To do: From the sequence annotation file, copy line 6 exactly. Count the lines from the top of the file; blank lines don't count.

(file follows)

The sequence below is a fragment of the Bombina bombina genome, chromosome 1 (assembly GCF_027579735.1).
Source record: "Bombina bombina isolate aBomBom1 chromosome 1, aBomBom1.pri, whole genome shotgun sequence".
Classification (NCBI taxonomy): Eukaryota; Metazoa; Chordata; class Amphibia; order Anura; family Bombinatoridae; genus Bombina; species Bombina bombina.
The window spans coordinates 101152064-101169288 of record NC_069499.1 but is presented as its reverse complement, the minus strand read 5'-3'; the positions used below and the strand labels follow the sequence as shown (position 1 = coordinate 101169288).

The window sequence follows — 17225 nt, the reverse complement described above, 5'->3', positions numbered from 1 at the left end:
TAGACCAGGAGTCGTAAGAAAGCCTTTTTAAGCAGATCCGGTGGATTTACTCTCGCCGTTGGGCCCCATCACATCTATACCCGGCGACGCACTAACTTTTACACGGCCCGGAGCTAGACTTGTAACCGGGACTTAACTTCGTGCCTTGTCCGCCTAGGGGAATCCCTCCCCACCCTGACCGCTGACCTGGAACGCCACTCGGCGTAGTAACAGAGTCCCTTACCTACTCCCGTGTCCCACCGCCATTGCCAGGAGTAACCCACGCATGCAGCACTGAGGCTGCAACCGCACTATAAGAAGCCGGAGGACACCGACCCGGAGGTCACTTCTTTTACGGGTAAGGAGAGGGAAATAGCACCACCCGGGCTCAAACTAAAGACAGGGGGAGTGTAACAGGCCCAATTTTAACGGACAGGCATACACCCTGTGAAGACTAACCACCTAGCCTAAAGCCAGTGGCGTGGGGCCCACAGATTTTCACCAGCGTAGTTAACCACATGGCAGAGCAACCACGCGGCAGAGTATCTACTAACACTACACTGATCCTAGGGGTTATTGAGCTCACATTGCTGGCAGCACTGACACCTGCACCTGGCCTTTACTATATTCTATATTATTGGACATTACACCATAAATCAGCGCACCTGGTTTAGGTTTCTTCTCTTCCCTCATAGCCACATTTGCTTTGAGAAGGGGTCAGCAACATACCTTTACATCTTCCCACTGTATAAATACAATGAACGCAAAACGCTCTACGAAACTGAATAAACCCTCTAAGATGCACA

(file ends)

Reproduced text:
TAGACCAGGAGTCGTAAGAAAGCCTTTTTAAGCAGATCCGGTGGATTTACTCTCGCCGTTGGGCCCCATCACATCTATACCCGGCGACGCACTAACTTTTACACGGCCCGGAGCTAGACTTGTAACCGGGACTTAACTTCGTGCCTTGTCCGCCTAGGGGAATCCCTCCCCACCCTGACCGCTGACCTGGAACGCCACTCGGCGTAGTAACAGAGTCCCTTACCTACTCCCGTGTCCCACCGCCATTGCCAGGAGTAACCCACGCATGCAGCACTGAGGCTGCAACCGCACTATAAGAAGCCGGAGGACACCGACCCGGAGGTCACTTCTTTTACGGGTAAGGAGAGGGAAATAGCACCACCCGGGCTCAAACTAAAGACAGGGGGAGTGTAACAGGCCCAATTTTAACGGACAGGCATACACCCTGTGAAGACTAACCACCTAGCCTAAAGCCAGTGGCGTGGGGCCCACAGATTTTCACCAGCGTAGTTAACCACATGGCAGAGCAACCACGCGGCAGAGTATCTACTAACACTACACTGATCCTAGGGGTTATTGAGCTCACATTGCTGGCAGCACTGACACCTGCACCTGGCCTTTACTATATTCTATATTATTGGACATTACACCATAAATCAGCGCACCTGGTTTAGGTTTCTTCTCTTCCCTCATAGCCACATTTGCTTTGAGAAGGGGTCAGCAACATACCTTTACATCTTCCCACTGTATAAATACAATGAACGCAAAACGCTCTACGAAACTGAATAAACCCTCTAAGATGCACA